A rapidly aging population poses serious challenges for many countries around the world, particularly in Asia, home to the most populous countries. China and India account for nearly 36% of the world’s population, and are expected to face social and economic complications from demographic change in the next decades.
A special issue of the Journal of the Economics of Ageing explores these trends in a comparative perspective, “The Economic Implications of Population Ageing in China and India” (December 2014), co-edited by David Bloom, a professor at Harvard University’s School of Public Health, and Karen Eggleston, a Center Fellow at the Shorenstein Asia-Pacific Research Center.
“Population ageing represents uncharted waters for China and India,” Bloom and Eggleston write in their coauthored introduction.
The special issue is a collection of 10 articles that examine the economic benefits and potential dilemmas arising from decreased fertility and increased life expectancy, two trends that will impact the development and future trajectories of China and India at the micro- and macroeconomic levels.
Dropping or continued low birth rates imply fewer young people to refresh the labor market. But will this cause the workforce to shrink to an unsustainable level? Demand will increase for health care, long term care, and other social services that support the elderly. What must the government do to ensure adequate access to care?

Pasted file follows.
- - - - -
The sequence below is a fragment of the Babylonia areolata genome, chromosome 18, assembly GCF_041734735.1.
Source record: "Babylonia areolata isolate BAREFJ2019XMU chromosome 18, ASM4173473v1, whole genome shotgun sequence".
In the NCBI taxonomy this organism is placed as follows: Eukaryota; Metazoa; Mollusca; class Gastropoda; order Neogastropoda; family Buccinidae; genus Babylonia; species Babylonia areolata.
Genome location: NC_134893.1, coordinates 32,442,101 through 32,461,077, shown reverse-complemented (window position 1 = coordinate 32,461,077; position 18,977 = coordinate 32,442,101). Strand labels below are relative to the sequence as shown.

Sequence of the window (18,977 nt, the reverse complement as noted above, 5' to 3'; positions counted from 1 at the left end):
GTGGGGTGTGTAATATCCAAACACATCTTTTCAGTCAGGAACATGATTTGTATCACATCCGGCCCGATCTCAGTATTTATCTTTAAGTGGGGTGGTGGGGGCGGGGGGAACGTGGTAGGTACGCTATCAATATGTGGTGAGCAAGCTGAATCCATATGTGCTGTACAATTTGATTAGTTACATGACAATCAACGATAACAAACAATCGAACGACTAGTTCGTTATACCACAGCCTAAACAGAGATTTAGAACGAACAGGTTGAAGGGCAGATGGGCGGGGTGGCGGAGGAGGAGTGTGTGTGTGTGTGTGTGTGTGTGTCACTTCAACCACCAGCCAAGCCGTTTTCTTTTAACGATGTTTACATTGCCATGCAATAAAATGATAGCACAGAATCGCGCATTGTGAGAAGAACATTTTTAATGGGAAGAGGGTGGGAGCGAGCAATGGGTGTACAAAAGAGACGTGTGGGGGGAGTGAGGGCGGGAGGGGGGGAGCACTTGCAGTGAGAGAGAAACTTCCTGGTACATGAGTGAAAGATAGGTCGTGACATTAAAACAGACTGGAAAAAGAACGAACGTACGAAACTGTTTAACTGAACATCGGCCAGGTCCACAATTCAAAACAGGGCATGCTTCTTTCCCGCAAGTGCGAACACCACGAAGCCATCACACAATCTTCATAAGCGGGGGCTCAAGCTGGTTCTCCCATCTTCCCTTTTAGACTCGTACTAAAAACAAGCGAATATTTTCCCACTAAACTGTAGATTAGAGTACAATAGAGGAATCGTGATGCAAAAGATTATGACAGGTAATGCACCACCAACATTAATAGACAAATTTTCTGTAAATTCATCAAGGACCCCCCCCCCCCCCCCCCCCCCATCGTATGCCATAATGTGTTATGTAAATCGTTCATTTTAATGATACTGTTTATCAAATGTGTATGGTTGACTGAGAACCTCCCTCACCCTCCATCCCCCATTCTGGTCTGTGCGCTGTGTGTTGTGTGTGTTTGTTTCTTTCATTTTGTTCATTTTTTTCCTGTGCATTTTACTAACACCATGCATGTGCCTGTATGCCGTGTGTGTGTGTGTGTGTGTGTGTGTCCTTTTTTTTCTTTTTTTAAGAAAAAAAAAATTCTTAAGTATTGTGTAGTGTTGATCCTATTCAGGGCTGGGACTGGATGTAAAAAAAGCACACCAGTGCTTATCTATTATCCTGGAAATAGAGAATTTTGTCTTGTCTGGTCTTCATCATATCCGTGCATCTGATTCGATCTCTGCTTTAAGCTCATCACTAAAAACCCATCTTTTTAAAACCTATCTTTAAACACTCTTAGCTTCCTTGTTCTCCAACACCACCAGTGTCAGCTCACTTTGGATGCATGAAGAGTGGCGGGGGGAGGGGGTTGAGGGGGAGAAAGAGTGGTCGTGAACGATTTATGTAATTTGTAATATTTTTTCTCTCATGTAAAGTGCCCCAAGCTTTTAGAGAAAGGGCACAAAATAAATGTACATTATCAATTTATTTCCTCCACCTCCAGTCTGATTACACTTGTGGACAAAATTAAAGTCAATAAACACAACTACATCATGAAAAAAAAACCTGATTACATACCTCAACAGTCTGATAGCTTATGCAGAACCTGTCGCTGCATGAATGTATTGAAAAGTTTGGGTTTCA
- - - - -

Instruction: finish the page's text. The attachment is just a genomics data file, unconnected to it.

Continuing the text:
Empirical data and commentary presented in the special issue seek to inform stakeholders about emerging patterns, and to provide insight on how to best address related policy challenges going forward.
“By adopting responsive behaviors and consultative institutions that address the challenges of population ageing in ways that are appropriate to their unique circumstances, China and India could reap the full economic and social benefits of longer, healthier lives,” they write.
The special issue includes an introduction by Bloom and Eggleston, a feature interview with Richard Suzman, and additional analysis by noted global health experts following each article. The titles and authors of the 10 original research articles are listed below:
The special issue of the Journal of the Economics of Ageing, vol. 4, pages 1-154 (December 2014) is available through Elsevier’s online platform ScienceDirect.